There comes a time in life when most climbers want to up their training game. Sometimes you just feel like training at home and most end up installing a simple hangboard over a doorway in their home, apartment, etc. However; some landlords don’t approve of drilling into the studs for various reasons. I live at home with my parents, so what they say goes and they weren’t to keen on drilling some wood screws into the studs of their house.
I was left with no choice, but to make a freestanding hangboard that could stay in the garage. In my research, I found lots of pictures of existing freestanding hangboards, but no directions on how to make one.
Here’s a list of what you need and how to build a freestanding hangboard.
- Skill saw
- Power drill
- Safety glasses
- Extension cord
- Level/straight edge
- 6ft ladder
- 2 friends
- Tape measure
- #9 wood screws
- 2 wood clamps
- 3/4″ plywood
- 8ft 2×4 (7)
How to Build a Freestanding Hangboard:
- Start off by cutting one 2×4 in half, with your skill saw, so you have two pieces that are four feet in length. Take two more 2×4’s and cut two feet off each, so they measure six feet long.
- Take your power drill, some wood screws, and assemble your base. The base of your freestanding hangboard should be six feet long by four feet wide.
- Get some friends together and start measuring out your plywood. I made mine 24″ in height and 48″ wide. I personally like the bigger surface area and it reduced my cutting. Do this step twice.
- Cut your measured out plywood with your skill saw. You should now have two 24″ tall and 48″ wide pieces of plywood.
- Measure your halfway point on the long end of your base (three feet) then find the mid point on each end (1.5 feet). Mark these points on each side because this is where your upright 2×4’s are going to go.
- Find the distance between your base, lay out your 8ft upright 2×4’s and start screwing your cut out piece of plywood to those uprights. Do this step twice.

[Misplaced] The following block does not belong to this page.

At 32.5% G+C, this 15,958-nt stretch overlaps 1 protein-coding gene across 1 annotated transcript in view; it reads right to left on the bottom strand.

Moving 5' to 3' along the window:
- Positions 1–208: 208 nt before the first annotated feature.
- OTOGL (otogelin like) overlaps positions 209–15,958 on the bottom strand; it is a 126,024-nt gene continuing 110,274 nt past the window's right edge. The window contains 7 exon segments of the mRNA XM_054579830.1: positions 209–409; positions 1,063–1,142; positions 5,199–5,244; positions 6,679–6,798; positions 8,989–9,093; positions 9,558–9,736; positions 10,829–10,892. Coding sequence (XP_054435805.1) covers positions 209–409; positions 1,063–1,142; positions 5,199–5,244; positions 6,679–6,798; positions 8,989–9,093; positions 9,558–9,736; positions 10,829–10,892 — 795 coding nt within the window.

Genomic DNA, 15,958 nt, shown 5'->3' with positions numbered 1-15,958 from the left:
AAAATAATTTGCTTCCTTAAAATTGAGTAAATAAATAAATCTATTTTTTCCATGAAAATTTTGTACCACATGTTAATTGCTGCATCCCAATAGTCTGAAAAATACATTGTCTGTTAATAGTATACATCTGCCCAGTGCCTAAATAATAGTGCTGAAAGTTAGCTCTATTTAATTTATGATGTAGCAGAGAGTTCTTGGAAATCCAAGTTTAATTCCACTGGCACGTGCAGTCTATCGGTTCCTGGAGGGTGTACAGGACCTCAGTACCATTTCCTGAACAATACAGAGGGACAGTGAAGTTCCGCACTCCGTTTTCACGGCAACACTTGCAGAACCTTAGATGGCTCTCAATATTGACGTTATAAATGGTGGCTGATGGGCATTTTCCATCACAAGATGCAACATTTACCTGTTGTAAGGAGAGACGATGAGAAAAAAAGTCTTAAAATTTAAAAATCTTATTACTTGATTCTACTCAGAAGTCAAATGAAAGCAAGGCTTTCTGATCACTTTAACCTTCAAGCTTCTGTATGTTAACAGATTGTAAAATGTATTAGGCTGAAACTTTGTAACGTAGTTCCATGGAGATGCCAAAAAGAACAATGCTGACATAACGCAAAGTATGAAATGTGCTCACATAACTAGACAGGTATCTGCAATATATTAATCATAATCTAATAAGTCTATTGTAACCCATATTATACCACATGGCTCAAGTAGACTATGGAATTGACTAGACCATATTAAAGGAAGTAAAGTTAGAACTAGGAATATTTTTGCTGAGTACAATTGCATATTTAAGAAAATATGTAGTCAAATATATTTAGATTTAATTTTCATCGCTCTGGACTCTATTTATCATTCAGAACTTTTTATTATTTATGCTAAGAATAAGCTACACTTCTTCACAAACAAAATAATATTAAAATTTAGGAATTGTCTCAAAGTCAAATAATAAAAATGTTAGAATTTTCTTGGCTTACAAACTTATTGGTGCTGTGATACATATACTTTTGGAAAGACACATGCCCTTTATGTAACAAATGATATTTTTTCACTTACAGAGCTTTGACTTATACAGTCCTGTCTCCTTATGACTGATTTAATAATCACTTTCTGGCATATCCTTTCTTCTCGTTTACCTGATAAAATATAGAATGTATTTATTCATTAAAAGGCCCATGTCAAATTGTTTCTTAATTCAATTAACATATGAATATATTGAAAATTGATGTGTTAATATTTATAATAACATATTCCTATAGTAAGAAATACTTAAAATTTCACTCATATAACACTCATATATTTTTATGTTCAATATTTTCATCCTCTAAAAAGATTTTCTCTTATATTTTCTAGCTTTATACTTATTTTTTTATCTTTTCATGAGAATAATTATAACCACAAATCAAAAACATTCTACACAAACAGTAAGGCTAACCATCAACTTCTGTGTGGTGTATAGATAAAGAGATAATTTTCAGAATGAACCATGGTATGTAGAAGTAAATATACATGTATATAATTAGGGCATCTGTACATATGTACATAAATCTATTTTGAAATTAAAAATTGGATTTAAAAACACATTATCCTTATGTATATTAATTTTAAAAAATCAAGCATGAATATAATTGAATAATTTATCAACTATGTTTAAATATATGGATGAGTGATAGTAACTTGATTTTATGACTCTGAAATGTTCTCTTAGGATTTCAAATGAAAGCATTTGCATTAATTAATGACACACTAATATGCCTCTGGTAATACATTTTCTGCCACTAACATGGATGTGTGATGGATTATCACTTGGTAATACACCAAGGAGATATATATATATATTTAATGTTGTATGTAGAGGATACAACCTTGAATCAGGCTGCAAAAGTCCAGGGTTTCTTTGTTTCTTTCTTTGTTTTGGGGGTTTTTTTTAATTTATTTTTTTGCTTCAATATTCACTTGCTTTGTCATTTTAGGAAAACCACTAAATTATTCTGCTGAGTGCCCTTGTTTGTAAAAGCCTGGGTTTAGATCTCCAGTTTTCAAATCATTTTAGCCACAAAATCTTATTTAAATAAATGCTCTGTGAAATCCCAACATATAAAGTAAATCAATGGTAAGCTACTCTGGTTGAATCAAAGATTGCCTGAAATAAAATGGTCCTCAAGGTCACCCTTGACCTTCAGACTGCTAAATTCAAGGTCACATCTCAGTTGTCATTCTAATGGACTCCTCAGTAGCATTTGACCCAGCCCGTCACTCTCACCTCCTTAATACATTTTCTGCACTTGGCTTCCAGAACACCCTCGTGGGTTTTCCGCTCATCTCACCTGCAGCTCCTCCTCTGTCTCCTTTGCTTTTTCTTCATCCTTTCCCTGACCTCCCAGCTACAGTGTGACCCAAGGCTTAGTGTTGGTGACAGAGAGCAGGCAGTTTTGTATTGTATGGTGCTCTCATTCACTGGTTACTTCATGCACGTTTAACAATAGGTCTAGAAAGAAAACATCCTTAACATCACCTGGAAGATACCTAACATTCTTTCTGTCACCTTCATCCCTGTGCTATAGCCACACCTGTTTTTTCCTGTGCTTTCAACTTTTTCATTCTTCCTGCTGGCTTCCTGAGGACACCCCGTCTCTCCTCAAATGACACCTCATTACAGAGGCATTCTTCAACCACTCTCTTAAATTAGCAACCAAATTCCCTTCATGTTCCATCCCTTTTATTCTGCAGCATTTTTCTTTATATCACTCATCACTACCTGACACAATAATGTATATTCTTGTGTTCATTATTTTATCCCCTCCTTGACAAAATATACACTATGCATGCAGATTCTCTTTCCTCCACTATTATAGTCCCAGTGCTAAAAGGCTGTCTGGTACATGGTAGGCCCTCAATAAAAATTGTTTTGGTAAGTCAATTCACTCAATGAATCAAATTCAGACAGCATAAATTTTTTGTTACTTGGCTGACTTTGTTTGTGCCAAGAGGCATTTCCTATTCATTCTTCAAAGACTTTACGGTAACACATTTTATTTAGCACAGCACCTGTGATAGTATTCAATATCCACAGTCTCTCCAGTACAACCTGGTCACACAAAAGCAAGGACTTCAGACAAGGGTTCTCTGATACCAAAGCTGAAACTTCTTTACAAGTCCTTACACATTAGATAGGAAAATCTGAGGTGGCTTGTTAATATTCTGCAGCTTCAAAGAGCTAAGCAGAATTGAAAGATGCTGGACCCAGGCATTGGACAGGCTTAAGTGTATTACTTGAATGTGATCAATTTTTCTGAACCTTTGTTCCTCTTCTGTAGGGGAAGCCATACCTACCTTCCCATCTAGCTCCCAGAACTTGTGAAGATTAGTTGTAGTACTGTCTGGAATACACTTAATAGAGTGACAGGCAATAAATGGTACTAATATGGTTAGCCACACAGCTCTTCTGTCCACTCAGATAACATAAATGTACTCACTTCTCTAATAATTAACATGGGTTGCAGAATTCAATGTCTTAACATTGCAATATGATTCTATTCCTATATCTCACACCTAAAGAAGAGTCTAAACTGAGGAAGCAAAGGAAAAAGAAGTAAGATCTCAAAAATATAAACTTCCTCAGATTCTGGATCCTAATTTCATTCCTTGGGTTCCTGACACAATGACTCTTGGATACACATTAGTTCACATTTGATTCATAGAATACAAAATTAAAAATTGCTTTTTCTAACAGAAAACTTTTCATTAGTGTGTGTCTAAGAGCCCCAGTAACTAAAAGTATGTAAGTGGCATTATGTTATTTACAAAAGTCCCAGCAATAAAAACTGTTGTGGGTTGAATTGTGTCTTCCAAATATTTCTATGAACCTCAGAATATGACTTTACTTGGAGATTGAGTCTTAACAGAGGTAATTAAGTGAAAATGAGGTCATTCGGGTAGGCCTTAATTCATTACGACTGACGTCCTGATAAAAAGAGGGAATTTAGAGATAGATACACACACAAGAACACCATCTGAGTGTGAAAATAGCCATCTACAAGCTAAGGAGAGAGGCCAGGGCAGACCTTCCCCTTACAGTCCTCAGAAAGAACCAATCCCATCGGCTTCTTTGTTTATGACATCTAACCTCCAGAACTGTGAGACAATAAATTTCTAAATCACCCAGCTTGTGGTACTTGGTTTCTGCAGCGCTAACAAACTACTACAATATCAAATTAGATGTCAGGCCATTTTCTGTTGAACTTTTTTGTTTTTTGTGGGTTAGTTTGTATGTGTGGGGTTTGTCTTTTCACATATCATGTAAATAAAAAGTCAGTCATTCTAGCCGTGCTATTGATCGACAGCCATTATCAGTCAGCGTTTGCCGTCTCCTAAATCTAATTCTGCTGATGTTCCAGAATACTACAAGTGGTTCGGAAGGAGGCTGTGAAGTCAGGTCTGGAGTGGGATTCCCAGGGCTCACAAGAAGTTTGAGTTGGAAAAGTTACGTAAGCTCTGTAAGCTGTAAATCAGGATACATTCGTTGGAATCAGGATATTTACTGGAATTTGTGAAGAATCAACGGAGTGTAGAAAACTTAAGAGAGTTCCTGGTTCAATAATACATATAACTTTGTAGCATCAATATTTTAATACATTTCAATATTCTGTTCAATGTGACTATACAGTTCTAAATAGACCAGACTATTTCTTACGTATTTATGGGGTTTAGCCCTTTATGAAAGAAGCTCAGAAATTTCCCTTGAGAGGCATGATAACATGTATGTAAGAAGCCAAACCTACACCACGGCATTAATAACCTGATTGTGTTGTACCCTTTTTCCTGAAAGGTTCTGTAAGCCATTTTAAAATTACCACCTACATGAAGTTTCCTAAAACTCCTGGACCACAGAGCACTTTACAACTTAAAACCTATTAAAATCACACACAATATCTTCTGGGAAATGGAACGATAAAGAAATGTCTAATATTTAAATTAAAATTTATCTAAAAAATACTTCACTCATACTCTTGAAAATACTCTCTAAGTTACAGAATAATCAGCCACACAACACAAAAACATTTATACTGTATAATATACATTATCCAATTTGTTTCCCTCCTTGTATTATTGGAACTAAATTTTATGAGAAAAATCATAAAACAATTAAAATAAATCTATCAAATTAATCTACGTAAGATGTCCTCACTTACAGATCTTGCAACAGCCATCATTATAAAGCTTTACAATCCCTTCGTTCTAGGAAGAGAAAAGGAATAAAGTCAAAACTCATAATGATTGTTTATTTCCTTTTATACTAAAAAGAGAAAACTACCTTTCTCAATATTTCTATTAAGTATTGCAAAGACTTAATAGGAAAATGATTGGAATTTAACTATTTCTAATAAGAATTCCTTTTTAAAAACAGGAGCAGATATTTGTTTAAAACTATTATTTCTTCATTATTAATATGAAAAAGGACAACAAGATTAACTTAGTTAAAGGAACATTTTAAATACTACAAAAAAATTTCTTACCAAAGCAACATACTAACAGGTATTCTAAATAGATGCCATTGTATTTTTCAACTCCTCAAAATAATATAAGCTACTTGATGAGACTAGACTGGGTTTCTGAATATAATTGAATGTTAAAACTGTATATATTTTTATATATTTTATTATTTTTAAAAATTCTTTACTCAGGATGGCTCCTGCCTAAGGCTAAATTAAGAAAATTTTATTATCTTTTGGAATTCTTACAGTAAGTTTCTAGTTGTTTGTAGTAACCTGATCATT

- Now remember those marks you made on your base? Find those and fasten the upright pieces to those spots. Use the wood clamps to hold them in place while you work. Each piece is going to be a little wobbly, but that’s OK.
- Get on your ladder and measure out the rectangle on top of the uprights you just fastened.
- Whatever that measurement is, mark it and cut it out using the last bit of plywood.
- Put it on top of the uprights and fasten it into place with the screws.
- Take the last bit of plywood you have and fasten it onto one set of 2×4’s, length wise (more on this in a minute).
At this point, you should have erected the frame of your freestanding hangboard…great job! It’s a little wobbly and that’s OK, it’ll hold as long as you’re using it for its intended purpose and not jumping or swinging on it.
You’ll notice that you have a fair sized amount of plywood on each side. Hang your favorite hangboard (I like the Simulator 3D from Metolius) on one side and on the other side you can install some of your nemesis holds. For that you’ll need: power drill, extension cord, 7/16″ wood boring bit, tee nuts, 3/8″ bolt, wood glue, 5/16″ allen wrench, and metal lube/graphite. Here’s a great video on how to install the tee nuts.
You’re probably wondering why I had you fasten your last bit of plywood onto one set of 2×4’s. In case you want a little weight assist, this is where it comes in handy. You’d need some rope, weights, eye rings, and pulley’s. Take the cut off ends of 2×4’s and fasten them to the bottom of each hangboard/hold side and fasten one to the solo plywood. Drill a little hole into each (2 holes on the solo plywood) and then screw in your eye rings. Hang a pulley off each eye ring, thread your rope through, fasten one end of rope to your harness and weights to the other end of the rope.
Now you’re set to start training in your house!
Here’s a little video my brother put together of the assembly process for your reference and entertainment…primarily entertainment.
I also wanted to give you a link to a beginner hangboard workout video my buddy Gif from Rock Climber Life put together. It’s very informative, short, and better (in my opinion) than those lack luster “instructions” you get when you buy a hangboard.
There are other great and possibly simpler designs out there, but I believe this to be the most versatile. I am also by no means a skilled craftsman, carpenter, or handyman. I’ve been told “this looks jank as …” and I definitely agree. However, it works and if I can build this–you sure as heck can build a freestanding hangboard.Pin It